The media sure are hyping this flu thing, aren't they? And, boy, is it scary. Oh! Did you hear? We're all going to die! With all the hoopla, it's hard to know how frightened to be, and whether or not to get the flu shot. The influenza pandemic of 1918 did kill 20 to 40 million people. At the moment, the big scare is avian flu, but thus far there's no vaccine available to the public.
You might want to avoid Asian chickens whenever possible.
As for other strains, a vaccine may protect you and those around you from falling ill, but many choose not to get it for a variety of reasons. One of those is thimerosal, a mercury compound used as a preservative in the vaccine.
Some say that those who don't immunize themselves and their children are riding on the backs of those who do. But until they decide to pass a law forcing you to do so, it's up to you (although I once worked for a guy who demanded that all his employees get the shot).
If you choose not to, are there other ways to protect yourself against influenza?
What the experts say
"In 2004 the Centers for Disease Control and Prevention (CDC) reported that the flu vaccine had 'no or low effectiveness' against influenza or influenza-like illness. The actual statistics indicated that the vaccine protected from 0 to 14 per cent of study participants, making it a less potent remedy than a placebo. In other words, if it works, it's likely to be all in one's mind. On top of this, the flu vaccine contains mercury, aluminum, formaldehyde, traces of antibiotics and foreign genetic material, all well documented to be harmful to health. Just last week, a young child in the U.S. died shortly after been vaccinated with it. Seizures, the flu and paralysis are some of the potential side effects."
Zoltan Rona , MD, author of Natural Alternatives To Vaccination, Toronto
"People who are allergic to eggs should not get the flu vaccine, because it's grown in eggs. Very vulnerable populations, like the elderly or people who are very sick, may benefit. I don't see that it is needed in children, babies in particular. [In general], someone who gets a viral infection is short on vitamin C , B6 and/or zinc . Take these in small amounts. B6 should be taken in a B complex. A 250 mg dose of vitamin C every four hours is plenty, and don't go cold turkey off vitamin C when you're finished with a cold. With too little zinc, the immune system will not function properly, but too much suppresses it. Take no higher than 5 mg zinc lozenges four to six times a day. If you are short of omega 3 fats , your immune system won't be working. I also recommend raw garlic , but don't overdo it."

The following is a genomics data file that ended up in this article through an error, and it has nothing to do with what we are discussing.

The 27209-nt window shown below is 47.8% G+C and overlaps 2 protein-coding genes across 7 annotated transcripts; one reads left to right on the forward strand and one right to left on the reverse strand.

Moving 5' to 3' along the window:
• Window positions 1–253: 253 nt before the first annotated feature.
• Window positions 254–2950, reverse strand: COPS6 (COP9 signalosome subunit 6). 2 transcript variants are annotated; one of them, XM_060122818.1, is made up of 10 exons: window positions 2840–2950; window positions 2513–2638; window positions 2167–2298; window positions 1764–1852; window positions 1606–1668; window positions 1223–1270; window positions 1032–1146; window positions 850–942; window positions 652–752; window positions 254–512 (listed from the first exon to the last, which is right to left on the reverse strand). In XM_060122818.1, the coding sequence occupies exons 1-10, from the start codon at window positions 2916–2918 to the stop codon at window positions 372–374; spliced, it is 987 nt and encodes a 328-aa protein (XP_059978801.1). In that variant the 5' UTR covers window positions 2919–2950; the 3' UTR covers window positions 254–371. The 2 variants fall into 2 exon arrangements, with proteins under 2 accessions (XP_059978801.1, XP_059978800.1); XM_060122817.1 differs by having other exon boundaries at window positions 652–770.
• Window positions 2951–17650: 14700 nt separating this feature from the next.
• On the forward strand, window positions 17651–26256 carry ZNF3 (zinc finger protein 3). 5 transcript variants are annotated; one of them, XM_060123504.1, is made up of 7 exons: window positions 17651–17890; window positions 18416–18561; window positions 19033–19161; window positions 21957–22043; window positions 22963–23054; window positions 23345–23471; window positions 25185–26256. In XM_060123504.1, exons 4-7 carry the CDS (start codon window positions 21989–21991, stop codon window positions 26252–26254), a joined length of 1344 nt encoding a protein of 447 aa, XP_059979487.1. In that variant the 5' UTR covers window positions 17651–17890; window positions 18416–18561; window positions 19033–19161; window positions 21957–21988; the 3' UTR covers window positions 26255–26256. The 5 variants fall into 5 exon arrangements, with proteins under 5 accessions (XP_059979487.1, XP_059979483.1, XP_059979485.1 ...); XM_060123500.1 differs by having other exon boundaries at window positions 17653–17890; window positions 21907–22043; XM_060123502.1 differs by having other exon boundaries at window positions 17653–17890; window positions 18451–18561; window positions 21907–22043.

Aileen Burford Mason , immunologist/dietitian, Toronto
"Immune enhancers are astragalus root and a Chinese herb called bupleurum . The ginsengs are excellent and work very well with those two. You can use Korean, Siberian or Canadian ginseng together or singularly. Also licorice root . All these in equal parts can be made into a tea. Add 3 teaspoons of herbs to 4 cups of water and simmer gently, covered, for 20 minutes. Sip warm tea throughout the day. Common thyme , sage , rosemary and marjoram leaves and anise seed all have a strong anti-bacterial effect and can be used to some degree for viruses. They have a history of use for protection during the plague years." Celina Ainsworth , registered herbalist, Toronto
"Everybody can benefit from the flu vaccine. It's the safest, most effective and longest-lasting way to avoid getting this illness. Thimerosal is there for a reason. If you don't have a preservative, people end up getting sick from contamination. The amount is negligible and does not pose a health risk. Influenza is the most diabolical and unpredictable virus you can imagine. It mutates with great frequency. Consider that you have to decide in February what vaccine to develop for the next year, and have only a few months' lead time to produce millions of doses. The virus has a window of time in which it can mutate. We're not doing badly, but the possibility of not having a proper match does exist. That happened last year, but vaccinated people who got the virus got a milder case because they still had some protection."
Ian Gemmill , MD, co-chair, Canadian Coalition for Immunization Awareness and Promotion, Kingston